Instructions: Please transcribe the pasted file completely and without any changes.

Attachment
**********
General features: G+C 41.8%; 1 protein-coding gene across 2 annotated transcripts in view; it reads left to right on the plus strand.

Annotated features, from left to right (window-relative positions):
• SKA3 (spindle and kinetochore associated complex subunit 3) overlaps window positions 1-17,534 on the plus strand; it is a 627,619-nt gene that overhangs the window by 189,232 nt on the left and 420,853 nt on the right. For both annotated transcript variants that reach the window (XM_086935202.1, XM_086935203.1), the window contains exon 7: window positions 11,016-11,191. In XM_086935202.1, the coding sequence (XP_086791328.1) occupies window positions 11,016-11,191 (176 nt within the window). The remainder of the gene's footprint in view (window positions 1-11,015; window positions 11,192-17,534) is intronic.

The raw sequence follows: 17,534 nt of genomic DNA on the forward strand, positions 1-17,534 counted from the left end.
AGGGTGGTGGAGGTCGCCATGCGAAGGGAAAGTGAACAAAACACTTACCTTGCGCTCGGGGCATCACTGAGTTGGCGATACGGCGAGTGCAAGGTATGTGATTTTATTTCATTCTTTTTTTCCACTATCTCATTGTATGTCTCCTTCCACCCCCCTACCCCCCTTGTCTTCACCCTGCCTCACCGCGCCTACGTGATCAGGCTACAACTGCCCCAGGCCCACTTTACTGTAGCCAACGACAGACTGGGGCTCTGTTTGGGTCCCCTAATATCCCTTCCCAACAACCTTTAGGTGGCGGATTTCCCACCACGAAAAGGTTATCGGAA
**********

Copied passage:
General features: G+C 41.8%; 1 protein-coding gene across 2 annotated transcripts in view; it reads left to right on the plus strand.

Annotated features, from left to right (window-relative positions):
• SKA3 (spindle and kinetochore associated complex subunit 3) overlaps window positions 1-17,534 on the plus strand; it is a 627,619-nt gene that overhangs the window by 189,232 nt on the left and 420,853 nt on the right. For both annotated transcript variants that reach the window (XM_086935202.1, XM_086935203.1), the window contains exon 7: window positions 11,016-11,191. In XM_086935202.1, the coding sequence (XP_086791328.1) occupies window positions 11,016-11,191 (176 nt within the window). The remainder of the gene's footprint in view (window positions 1-11,015; window positions 11,192-17,534) is intronic.

The raw sequence follows: 17,534 nt of genomic DNA on the forward strand, positions 1-17,534 counted from the left end.
AGGGTGGTGGAGGTCGCCATGCGAAGGGAAAGTGAACAAAACACTTACCTTGCGCTCGGGGCATCACTGAGTTGGCGATACGGCGAGTGCAAGGTATGTGATTTTATTTCATTCTTTTTTTCCACTATCTCATTGTATGTCTCCTTCCACCCCCCTACCCCCCTTGTCTTCACCCTGCCTCACCGCGCCTACGTGATCAGGCTACAACTGCCCCAGGCCCACTTTACTGTAGCCAACGACAGACTGGGGCTCTGTTTGGGTCCCCTAATATCCCTTCCCAACAACCTTTAGGTGGCGGATTTCCCACCACGAAAAGGTTATCGGAA